Another reason trucking accidents occur is the result of driver fatigue and the practices of trucking companies. Some trucking companies push their drivers to the limit and force them to drive long hours without a break. The result of having a tired and fatigued driver is mistakes are made while driving which put other motorists at risk. When a driver is fatigued their decision making skills are slower as well as their reaction time.
In order to combat fatigued driving, responsible trucking companies enforce Hours of Service (HOS) regulations designed to limit the number of consecutive hours a truck driver may spend behind the wheel before taking time to rest. Unfortunately, many companies do not strictly follow HOS regulations and put the safety of their drivers – as well as countless other innocent motorists – in serious jeopardy.
On top of these factors, fatigued drivers also run the risk of simply falling asleep while behind the wheel. This is an inexcusable situation, and in the event that someone is injured because of a fatigued driver, the driver and trucking company need to be held responsible for their negligence. Also, allowing trucks adequate space to stop is vital to ensure the safety of you and any passengers in your vehicle. Because of their increased momentum, semi trucks have extreme difficulty stopping in a short amount of time and require much more space to decelerate and come to a stop than a normal passenger car.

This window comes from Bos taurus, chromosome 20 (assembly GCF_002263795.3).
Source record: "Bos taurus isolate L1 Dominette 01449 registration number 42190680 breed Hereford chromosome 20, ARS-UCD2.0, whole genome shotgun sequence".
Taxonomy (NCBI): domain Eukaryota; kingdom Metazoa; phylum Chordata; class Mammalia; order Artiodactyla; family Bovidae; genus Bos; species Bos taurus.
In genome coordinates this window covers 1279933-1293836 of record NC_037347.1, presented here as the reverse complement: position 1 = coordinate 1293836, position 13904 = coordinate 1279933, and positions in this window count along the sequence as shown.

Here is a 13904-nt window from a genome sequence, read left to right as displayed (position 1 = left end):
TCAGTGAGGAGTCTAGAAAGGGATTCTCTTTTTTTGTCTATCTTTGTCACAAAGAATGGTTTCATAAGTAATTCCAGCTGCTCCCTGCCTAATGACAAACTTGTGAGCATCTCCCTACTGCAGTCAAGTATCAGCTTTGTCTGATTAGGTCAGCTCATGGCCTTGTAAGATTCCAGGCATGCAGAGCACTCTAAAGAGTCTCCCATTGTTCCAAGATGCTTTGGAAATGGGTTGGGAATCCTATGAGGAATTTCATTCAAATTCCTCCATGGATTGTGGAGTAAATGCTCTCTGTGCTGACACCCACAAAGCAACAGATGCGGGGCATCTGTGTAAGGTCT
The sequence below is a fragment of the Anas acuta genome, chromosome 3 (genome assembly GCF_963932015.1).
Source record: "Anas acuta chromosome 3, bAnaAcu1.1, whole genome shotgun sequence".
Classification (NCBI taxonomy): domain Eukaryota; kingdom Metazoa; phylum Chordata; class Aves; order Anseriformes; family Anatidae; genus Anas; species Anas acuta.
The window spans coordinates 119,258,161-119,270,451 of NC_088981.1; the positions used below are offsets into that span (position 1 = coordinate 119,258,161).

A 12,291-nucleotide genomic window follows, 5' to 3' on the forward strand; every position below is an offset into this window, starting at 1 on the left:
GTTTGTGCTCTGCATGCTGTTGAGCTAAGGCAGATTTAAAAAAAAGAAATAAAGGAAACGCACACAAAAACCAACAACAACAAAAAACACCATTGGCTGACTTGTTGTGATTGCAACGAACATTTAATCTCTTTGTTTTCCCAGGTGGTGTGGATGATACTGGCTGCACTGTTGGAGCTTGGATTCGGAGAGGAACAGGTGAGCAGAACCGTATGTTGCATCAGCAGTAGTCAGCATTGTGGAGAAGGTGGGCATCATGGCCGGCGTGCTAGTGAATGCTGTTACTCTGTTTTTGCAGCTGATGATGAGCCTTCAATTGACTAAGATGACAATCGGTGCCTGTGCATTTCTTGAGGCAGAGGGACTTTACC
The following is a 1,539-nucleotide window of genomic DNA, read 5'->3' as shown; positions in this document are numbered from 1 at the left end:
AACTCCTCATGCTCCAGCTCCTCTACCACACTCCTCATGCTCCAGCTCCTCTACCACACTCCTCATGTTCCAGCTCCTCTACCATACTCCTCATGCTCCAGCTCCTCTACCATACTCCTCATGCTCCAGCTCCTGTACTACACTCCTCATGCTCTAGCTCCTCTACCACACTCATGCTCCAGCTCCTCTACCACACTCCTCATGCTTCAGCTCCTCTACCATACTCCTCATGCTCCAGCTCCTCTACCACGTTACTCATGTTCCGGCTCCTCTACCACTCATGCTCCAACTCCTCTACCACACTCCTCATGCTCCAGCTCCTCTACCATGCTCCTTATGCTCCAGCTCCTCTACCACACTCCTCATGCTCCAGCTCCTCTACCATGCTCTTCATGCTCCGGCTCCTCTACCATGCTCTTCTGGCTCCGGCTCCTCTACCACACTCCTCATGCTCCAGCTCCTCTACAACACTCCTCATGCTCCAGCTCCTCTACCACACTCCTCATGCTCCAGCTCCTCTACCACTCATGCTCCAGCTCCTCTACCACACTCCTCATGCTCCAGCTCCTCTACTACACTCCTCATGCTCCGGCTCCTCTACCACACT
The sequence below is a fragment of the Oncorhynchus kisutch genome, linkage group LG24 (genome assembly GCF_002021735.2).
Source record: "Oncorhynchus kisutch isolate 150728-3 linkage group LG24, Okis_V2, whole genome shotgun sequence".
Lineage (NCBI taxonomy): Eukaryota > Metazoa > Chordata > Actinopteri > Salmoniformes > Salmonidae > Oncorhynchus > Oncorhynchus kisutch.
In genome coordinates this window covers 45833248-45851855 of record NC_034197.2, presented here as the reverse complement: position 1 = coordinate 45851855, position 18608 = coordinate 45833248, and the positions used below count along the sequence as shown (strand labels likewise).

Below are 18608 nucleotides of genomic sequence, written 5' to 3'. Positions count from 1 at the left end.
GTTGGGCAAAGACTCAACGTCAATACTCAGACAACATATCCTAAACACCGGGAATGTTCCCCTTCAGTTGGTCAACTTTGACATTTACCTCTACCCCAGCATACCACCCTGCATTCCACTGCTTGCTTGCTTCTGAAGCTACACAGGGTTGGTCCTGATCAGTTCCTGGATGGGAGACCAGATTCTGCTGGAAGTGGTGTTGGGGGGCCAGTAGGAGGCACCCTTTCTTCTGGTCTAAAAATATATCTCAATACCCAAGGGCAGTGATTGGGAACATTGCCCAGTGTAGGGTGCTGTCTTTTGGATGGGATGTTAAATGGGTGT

If you’re driving in front of a truck, it’s best to stay ten to twenty car lengths ahead of it to allow it time to stop without hitting you. Similarly, if you’re passing a truck, you significantly increase your chances of being injured in a crash if you cut back into the lane right immediately in front of it. Wait until you can fully see the semi truck’s headlights before moving into the lane. If a truck needs to pass you or merge into your lane, allow it to do so, even if you think you have the right of way. A momentary inconvenience is much better than a collision, and truck drivers often become reactive to motorists in front of them who takes such quick action because they have difficulty maneuvering the way cars do.